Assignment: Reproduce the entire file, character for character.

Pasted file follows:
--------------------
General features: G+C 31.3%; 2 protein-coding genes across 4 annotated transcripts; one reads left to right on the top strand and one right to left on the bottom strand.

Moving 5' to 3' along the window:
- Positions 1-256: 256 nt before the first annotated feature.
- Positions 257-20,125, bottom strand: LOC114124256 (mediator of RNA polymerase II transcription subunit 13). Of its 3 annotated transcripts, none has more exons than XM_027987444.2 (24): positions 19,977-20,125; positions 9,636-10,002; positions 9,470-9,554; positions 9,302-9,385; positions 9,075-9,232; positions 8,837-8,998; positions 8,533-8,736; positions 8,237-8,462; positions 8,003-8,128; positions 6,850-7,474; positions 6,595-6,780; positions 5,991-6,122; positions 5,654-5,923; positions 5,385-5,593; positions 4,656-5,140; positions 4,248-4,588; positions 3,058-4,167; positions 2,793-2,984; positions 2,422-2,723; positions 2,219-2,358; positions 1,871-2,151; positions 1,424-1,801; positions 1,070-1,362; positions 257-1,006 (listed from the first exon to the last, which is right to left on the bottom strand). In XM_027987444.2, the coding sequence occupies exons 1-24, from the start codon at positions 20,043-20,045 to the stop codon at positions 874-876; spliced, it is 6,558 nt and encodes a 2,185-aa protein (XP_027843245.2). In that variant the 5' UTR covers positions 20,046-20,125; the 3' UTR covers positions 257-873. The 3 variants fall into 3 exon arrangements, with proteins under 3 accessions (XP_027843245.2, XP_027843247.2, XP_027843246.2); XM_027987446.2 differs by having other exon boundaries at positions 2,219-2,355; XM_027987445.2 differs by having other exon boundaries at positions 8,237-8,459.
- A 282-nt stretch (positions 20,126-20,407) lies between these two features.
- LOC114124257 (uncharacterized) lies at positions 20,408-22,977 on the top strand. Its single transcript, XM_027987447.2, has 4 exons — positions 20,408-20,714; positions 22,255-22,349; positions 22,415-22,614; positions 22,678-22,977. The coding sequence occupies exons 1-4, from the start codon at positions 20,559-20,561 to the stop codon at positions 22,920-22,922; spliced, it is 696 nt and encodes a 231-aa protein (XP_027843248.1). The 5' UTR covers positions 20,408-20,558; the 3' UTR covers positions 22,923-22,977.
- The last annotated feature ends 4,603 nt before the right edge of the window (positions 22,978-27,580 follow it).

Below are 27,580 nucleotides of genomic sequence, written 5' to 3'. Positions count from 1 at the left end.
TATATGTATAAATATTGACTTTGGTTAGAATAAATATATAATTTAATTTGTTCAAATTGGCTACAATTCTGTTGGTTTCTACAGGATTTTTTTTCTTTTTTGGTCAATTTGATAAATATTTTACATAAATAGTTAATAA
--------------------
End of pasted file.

General features: G+C 31.3%; 2 protein-coding genes across 4 annotated transcripts; one reads left to right on the top strand and one right to left on the bottom strand.

Moving 5' to 3' along the window:
- Positions 1-256: 256 nt before the first annotated feature.
- Positions 257-20,125, bottom strand: LOC114124256 (mediator of RNA polymerase II transcription subunit 13). Of its 3 annotated transcripts, none has more exons than XM_027987444.2 (24): positions 19,977-20,125; positions 9,636-10,002; positions 9,470-9,554; positions 9,302-9,385; positions 9,075-9,232; positions 8,837-8,998; positions 8,533-8,736; positions 8,237-8,462; positions 8,003-8,128; positions 6,850-7,474; positions 6,595-6,780; positions 5,991-6,122; positions 5,654-5,923; positions 5,385-5,593; positions 4,656-5,140; positions 4,248-4,588; positions 3,058-4,167; positions 2,793-2,984; positions 2,422-2,723; positions 2,219-2,358; positions 1,871-2,151; positions 1,424-1,801; positions 1,070-1,362; positions 257-1,006 (listed from the first exon to the last, which is right to left on the bottom strand). In XM_027987444.2, the coding sequence occupies exons 1-24, from the start codon at positions 20,043-20,045 to the stop codon at positions 874-876; spliced, it is 6,558 nt and encodes a 2,185-aa protein (XP_027843245.2). In that variant the 5' UTR covers positions 20,046-20,125; the 3' UTR covers positions 257-873. The 3 variants fall into 3 exon arrangements, with proteins under 3 accessions (XP_027843245.2, XP_027843247.2, XP_027843246.2); XM_027987446.2 differs by having other exon boundaries at positions 2,219-2,355; XM_027987445.2 differs by having other exon boundaries at positions 8,237-8,459.
- A 282-nt stretch (positions 20,126-20,407) lies between these two features.
- LOC114124257 (uncharacterized) lies at positions 20,408-22,977 on the top strand. Its single transcript, XM_027987447.2, has 4 exons — positions 20,408-20,714; positions 22,255-22,349; positions 22,415-22,614; positions 22,678-22,977. The coding sequence occupies exons 1-4, from the start codon at positions 20,559-20,561 to the stop codon at positions 22,920-22,922; spliced, it is 696 nt and encodes a 231-aa protein (XP_027843248.1). The 5' UTR covers positions 20,408-20,558; the 3' UTR covers positions 22,923-22,977.
- The last annotated feature ends 4,603 nt before the right edge of the window (positions 22,978-27,580 follow it).

Below are 27,580 nucleotides of genomic sequence, written 5' to 3'. Positions count from 1 at the left end.
TATATGTATAAATATTGACTTTGGTTAGAATAAATATATAATTTAATTTGTTCAAATTGGCTACAATTCTGTTGGTTTCTACAGGATTTTTTTTCTTTTTTGGTCAATTTGATAAATATTTTACATAAATAGTTAATAA